Write to Paul Vieira at email@example.com
Dollar at two-month highs as resurgent coronavirus threatens economy – TheChronicleHerald.ca
By Saikat Chatterjee
LONDON (Reuters) – The U.S. dollar reached a two-month high on Thursday as concern grew over the resilience of an economic recovery in the United States and Europe amid a second wave of coronavirus infections.
The dollar benefited from another spike in coronavirus cases in Europe, which boosted its safe-haven appeal, while Federal Reserve policymakers called on the U.S. government to provide more fiscal support, fuelling a bout of selling in risky assets overnight.
Against a basket of six other currencies =USD>, the dollar edged up 0.1% to a two-month high at 94.50. It is up nearly 2% so far this week as economic momentum shows signs of fading.
“Optimism on the recovery, optimism on the virus, and bets on stimulus were keeping markets well bid, and on all three of these issues, there has been a degree of disappointment this month,” said John Velis, an FX and macro strategist at BNY Mellon.
Appetite for riskier assets soured after data on Wednesday showed U.S. business activity slowed in September and new restrictions to stem a surge in coronavirus infections in Europe hit the services industry.
Some investors are watching the Australian and New Zealand dollars, which have come under pressure on growing expectations their central banks could deliver more monetary stimulus. A decline in commodity prices is expected to increase downside risks for both currencies.
The Aussie fell 0.45% to $0.7042, near its weakest since July 21.
U.S. Federal Reserve Vice Chair Richard Clarida said on Wednesday that the U.S. economy remained in a “deep hole” of joblessness and weak demand and called for more fiscal stimulus, adding that policymakers “are not even going to begin thinking” about raising interest rates until inflation hits 2%.
Other safe-haven currencies, including the Japanese yen and the Swiss franc , also held firm.
The British pound swung between gains and losses but held above $1.27 before an announcement of Britain’s plans to protect jobs and employment later in the day.
(Reporting by Saikat Chatterjee; Additional reporting by Stanley White in TOKYO; Editing by)
Oil Drops After Warnings on US Economy and Global Crude Demand – BNN
(Bloomberg) — Oil dropped toward $39 a barrel in Asian trading — even after a decline in American crude and fuel stockpiles — following warnings over global energy demand and the state of the U.S. economy.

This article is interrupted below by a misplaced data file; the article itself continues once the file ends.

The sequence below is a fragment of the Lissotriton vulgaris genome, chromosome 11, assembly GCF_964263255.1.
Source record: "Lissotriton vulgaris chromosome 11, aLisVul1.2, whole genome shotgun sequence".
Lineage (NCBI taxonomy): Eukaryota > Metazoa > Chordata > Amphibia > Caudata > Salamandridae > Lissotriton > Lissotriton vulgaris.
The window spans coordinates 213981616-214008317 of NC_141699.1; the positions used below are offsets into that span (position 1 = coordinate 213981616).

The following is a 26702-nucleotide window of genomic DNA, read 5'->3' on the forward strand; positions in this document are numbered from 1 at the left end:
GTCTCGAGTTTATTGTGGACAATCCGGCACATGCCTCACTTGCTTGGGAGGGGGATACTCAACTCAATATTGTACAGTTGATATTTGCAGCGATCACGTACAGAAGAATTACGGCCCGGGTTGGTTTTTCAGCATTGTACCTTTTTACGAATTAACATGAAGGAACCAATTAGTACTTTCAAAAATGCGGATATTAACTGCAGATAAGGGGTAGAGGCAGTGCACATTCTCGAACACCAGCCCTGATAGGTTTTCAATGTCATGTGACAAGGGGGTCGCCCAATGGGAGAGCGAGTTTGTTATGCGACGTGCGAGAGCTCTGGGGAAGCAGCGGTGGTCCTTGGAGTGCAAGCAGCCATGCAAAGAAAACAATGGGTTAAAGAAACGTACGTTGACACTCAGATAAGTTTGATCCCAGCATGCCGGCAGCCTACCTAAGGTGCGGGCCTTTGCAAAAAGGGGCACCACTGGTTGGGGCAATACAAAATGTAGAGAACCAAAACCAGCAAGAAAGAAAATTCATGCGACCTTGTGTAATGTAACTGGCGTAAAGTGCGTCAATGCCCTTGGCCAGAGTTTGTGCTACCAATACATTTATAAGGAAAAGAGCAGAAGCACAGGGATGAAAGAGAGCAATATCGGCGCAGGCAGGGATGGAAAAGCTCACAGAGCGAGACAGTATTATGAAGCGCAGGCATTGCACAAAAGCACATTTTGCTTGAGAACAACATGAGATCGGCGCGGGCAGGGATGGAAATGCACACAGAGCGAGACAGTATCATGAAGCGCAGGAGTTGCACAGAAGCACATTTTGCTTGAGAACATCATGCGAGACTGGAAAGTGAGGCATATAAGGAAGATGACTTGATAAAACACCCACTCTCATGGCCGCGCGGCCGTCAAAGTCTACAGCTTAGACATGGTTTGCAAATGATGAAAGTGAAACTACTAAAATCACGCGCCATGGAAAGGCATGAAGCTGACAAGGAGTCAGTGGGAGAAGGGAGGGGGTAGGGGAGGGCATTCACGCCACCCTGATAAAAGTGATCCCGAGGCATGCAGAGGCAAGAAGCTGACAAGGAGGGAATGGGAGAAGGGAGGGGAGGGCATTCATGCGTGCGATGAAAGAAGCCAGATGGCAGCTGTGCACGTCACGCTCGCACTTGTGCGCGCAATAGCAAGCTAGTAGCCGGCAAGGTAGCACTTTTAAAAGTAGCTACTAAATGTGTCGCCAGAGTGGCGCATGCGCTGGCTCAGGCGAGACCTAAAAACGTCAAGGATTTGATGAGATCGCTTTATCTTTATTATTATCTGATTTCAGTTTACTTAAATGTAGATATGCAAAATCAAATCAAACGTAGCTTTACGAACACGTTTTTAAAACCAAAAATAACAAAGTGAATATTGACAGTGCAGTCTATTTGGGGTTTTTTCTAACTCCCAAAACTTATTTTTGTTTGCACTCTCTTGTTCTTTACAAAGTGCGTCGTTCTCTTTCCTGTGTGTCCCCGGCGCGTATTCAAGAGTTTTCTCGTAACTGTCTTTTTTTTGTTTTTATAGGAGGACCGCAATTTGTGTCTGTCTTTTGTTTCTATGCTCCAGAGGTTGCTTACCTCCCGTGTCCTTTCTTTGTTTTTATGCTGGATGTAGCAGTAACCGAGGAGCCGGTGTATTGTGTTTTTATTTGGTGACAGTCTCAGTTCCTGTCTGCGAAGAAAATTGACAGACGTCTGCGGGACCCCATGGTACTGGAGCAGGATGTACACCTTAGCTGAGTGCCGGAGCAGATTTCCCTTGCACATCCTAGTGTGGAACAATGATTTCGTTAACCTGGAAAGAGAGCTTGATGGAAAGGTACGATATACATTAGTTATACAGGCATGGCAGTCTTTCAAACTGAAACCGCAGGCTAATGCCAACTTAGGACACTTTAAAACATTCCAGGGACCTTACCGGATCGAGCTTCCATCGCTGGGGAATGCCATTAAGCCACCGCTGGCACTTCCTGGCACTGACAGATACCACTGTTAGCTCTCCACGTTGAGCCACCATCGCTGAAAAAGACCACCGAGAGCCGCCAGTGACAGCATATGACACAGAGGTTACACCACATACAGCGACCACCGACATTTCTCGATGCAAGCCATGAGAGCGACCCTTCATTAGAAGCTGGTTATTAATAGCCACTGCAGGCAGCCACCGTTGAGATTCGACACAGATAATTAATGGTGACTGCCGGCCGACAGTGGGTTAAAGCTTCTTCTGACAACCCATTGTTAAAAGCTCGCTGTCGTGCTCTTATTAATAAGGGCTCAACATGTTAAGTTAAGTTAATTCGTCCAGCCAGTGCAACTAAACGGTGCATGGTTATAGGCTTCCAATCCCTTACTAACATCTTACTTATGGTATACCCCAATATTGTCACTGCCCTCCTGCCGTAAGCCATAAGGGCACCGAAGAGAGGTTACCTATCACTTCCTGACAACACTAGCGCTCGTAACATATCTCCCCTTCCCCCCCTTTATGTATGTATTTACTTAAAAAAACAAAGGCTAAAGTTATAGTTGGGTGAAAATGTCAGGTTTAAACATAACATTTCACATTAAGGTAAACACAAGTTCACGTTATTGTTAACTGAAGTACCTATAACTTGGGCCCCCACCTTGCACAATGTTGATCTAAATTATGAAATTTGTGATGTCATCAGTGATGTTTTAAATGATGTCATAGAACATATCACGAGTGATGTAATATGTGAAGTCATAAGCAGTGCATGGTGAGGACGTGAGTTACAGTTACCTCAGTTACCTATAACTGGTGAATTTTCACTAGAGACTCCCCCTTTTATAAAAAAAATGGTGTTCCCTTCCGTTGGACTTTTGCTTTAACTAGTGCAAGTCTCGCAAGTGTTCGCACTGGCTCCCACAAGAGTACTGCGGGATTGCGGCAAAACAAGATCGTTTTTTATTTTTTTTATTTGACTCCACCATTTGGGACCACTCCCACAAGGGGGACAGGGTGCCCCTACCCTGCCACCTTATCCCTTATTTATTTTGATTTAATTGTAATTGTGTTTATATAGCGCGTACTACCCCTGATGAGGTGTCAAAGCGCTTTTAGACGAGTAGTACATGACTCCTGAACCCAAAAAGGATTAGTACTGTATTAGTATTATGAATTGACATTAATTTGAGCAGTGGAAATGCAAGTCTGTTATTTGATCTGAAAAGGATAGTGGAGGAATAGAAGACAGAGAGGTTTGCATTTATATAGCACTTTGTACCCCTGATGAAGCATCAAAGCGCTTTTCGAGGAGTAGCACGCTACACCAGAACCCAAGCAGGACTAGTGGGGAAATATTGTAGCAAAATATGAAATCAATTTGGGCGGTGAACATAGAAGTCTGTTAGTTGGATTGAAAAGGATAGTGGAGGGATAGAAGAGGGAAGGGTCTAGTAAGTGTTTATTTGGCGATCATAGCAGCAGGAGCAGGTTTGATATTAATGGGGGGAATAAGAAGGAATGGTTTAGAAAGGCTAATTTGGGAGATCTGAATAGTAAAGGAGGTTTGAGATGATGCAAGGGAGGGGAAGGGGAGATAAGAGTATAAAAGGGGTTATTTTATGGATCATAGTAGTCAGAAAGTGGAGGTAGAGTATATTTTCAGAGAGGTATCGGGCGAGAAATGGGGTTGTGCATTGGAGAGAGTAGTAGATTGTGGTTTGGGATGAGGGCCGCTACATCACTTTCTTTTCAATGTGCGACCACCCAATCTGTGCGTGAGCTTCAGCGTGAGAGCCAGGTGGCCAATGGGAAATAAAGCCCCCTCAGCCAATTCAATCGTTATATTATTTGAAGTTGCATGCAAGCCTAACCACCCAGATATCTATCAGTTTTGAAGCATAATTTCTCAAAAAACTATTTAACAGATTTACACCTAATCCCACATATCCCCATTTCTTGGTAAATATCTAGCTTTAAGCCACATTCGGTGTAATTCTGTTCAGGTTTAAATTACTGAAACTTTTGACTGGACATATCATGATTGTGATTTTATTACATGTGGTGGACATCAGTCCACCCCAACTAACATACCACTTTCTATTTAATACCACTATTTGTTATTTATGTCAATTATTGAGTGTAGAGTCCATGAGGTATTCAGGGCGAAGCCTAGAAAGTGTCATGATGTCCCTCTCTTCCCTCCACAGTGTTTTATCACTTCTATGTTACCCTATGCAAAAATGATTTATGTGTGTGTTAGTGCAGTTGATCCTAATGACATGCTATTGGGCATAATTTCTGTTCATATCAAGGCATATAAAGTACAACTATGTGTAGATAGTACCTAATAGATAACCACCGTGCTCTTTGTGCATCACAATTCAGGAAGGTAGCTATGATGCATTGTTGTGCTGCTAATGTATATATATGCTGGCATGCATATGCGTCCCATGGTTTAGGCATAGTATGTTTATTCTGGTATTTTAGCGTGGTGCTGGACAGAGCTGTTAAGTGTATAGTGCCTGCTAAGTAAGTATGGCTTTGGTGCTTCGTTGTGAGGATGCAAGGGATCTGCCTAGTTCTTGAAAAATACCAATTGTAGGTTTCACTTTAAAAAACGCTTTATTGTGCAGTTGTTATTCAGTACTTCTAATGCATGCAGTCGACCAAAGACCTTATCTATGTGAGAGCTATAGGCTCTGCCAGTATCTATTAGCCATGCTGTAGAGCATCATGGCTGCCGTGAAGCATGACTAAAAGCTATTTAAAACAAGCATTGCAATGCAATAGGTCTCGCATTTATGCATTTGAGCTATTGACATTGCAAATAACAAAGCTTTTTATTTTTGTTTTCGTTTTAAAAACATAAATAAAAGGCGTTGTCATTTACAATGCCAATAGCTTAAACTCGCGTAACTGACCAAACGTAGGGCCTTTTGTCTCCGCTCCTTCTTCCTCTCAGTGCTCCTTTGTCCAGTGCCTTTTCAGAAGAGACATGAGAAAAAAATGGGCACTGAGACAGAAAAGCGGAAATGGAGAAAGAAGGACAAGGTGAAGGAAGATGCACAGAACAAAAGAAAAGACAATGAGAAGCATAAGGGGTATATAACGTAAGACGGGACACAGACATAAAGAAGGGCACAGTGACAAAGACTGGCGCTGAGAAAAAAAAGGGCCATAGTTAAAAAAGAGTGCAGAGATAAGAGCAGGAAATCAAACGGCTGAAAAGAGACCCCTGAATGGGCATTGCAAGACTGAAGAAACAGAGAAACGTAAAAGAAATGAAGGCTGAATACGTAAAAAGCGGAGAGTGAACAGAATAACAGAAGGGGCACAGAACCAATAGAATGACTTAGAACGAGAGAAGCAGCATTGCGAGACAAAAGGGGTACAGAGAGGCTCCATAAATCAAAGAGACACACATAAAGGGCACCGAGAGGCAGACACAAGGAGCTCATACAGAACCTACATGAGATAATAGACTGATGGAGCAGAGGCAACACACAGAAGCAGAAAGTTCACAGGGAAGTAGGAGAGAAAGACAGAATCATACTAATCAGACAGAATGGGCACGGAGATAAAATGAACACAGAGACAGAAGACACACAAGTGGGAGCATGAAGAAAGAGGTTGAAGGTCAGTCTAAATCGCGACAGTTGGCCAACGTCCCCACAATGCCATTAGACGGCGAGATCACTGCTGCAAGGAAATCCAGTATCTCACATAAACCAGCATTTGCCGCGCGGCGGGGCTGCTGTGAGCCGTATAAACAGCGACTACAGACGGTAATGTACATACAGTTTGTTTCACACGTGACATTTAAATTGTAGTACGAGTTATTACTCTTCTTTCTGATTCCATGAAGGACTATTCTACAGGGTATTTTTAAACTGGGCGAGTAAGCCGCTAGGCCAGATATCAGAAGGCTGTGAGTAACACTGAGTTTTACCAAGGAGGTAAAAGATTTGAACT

Futures in New York fell 1.4% after rising for a second day on Wednesday. Federal Reserve officials stressed that more fiscal stimulus is critical to sustain the U.S. economic recovery, while the head of commodities trader Mercuria Energy Group said that global oil markets won’t be able to absorb OPEC+ production increases as demand remains weaker than expected.
That was after the market found support on Wednesday from Energy Information Administration data showing U.S. distillates inventories fell the most since March, while crude inventories dropped for a second week.
After trading above $43 a barrel in late August, oil has lurched lower this month amid signs a resurgence in the coronavirus could lead to more lockdown measures. The OPEC+ alliance, meanwhile, is slowly tapering its production cuts and Libya is unleashing fresh supply as its civil war abates.
See also: Return of Libya’s Oil Is a New Headache for Markets
“The warning from Fed officials certainly weighed on U.S. equities and took oil lower with it,” said Warren Patterson, head of commodities strategy at ING Bank NV. Economic uncertainty and the recent pickup in Covid-19 cases will keep oil from moving too much higher in the next two weeks and it’s likely to remain in a fairly narrow range, he said.
Brent’s three-month timespread was steady at $1.26 a barrel in contango — where prompt contracts are cheaper than later-dated ones — compared with $1.37 at the beginning of the week. The market structure indicates that while there’s still concern about over-supply, it’s eased a bit.
Oil stockpiles have been building in September and won’t draw down enough in the remainder of the year to be in balance if OPEC+ follows through with its plan to taper production cuts early next year, Mercuria Chief Executive Marco Dunand said in an interview. Democrats and Republicans, meanwhile, have been at loggerheads over another virus relief package, with no formal negotiations since early August, even as Fed officials call for more fiscal support.
U.S. crude stockpiles fell by 0.3% to 494.4 million barrels in the week through Sept. 18 and distillates inventories dropped 1.9% to 175.9 million barrels, the EIA data showed. U.S. oil producers say they’re still prioritizing keeping output flat over reducing debt, according to the latest energy survey published by the Federal Reserve Bank of Dallas.
©2020 Bloomberg L.P.